Court records show that Fittro was released on his own recognizance while awaiting trial.

Josh Riley, an addictions specialist for Whitman-Walker Health, said crystal meth use and abuse remains a serious problem within the city’s gay male community. LGBT community leaders across the country have long called for stepped up programs to address crystal meth use within the LGBT community.

Advertisement
FUND LGBTQ JOURNALISM
SIGN UP FOR E-BLAST

District of Columbia

Bernie Delia, attorney, beloved Capital Pride organizer, dies at 64

Activist worked at Justice Department, White House as attorney

Published

on

Capital Pride, No Justice, No Pride, gay news, Washington Blade
Bernie Delia (Washington Blade photo by Michael Key)

Bernie Delia, a founding member of the Capital Pride Alliance, the group that organizes most D.C. LGBTQ Pride events, and who served most recently as co-chair of World Pride 2025, which D.C. will be hosting next June, died unexpectedly on Friday, according to a statement released by Capital Pride Alliance. He was 64.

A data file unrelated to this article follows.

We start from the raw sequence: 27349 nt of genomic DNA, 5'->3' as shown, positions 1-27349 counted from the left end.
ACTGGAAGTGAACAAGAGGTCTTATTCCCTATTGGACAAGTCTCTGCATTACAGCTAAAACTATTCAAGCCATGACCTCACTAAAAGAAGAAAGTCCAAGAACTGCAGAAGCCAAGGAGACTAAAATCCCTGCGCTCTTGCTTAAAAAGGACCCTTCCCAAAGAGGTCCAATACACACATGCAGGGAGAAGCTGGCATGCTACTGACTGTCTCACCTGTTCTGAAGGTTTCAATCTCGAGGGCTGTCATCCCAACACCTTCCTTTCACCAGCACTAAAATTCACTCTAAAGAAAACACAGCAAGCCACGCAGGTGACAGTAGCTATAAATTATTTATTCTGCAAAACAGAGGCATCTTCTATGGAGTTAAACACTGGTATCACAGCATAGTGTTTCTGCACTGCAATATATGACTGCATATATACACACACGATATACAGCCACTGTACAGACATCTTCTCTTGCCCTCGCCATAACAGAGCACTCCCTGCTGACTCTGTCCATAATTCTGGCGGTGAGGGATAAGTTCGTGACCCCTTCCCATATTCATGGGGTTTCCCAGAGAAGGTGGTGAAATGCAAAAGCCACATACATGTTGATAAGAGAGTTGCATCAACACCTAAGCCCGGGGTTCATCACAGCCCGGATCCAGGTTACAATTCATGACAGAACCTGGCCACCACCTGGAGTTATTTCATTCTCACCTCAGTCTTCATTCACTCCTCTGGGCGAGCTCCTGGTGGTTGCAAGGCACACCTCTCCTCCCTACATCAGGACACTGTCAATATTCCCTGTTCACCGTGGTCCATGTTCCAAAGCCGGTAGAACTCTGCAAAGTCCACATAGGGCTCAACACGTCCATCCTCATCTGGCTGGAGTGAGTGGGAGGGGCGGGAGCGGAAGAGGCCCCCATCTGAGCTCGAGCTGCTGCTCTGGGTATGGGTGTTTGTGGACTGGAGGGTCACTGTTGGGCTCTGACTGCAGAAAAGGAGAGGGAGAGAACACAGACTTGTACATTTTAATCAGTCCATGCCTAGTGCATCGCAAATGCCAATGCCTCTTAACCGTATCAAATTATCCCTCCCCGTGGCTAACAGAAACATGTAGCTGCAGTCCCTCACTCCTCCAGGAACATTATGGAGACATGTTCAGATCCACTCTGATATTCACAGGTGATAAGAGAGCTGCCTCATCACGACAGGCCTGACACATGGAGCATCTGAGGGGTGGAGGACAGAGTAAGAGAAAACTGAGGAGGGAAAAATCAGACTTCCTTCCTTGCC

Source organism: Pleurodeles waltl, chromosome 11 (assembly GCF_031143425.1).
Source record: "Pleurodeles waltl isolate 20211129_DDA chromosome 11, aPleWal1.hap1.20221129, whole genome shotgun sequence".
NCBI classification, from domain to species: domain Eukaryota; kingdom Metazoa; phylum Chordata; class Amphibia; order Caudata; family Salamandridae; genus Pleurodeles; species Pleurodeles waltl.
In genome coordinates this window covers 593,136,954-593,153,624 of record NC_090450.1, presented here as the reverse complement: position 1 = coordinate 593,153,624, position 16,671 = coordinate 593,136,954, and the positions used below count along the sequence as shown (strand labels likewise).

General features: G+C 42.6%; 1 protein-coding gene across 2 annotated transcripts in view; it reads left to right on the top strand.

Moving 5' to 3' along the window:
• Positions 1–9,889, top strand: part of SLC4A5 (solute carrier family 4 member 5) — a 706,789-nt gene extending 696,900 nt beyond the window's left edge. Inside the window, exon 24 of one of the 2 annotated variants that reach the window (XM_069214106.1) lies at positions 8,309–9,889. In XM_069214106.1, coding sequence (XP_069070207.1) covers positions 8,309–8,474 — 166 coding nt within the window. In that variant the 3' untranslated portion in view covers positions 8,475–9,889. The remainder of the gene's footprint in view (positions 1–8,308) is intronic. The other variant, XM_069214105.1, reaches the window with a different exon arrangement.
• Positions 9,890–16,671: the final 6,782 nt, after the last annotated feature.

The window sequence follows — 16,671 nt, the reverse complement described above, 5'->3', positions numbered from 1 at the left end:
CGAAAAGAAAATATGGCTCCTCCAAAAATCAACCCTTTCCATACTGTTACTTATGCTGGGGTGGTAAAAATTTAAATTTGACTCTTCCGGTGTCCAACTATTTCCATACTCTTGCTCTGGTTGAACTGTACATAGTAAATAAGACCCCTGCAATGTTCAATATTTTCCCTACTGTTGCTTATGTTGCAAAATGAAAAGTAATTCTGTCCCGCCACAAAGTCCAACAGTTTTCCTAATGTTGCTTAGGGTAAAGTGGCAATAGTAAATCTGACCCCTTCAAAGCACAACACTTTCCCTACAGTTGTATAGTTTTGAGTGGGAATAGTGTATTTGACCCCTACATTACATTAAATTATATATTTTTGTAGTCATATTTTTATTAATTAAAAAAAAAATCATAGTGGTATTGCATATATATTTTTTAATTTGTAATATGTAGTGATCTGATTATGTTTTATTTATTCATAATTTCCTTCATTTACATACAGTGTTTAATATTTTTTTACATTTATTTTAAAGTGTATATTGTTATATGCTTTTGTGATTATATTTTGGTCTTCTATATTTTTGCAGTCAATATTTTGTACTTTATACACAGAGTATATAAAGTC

“It is with great sadness that the Capital Pride Alliance mourns the passing of Bernie Delia,” the statement says. “We will always reflect on his life and legacy as a champion, activist, survivor, mentor, friend, leader, and a true inspiration to the LGBTQ+ community.”

The statement says that in addition to serving six years as the Capital Pride Alliance board president, Delia served for several years as president of Dignity Washington, the local LGBTQ Catholic organization, where he helped create “an environment for spiritual enrichment during the height of the AIDS epidemic.”

“He also had a distinguished legal career, serving as one of the first openly gay appointees at the U.S. Department of Justice and later as an appellate attorney,” the statement reads.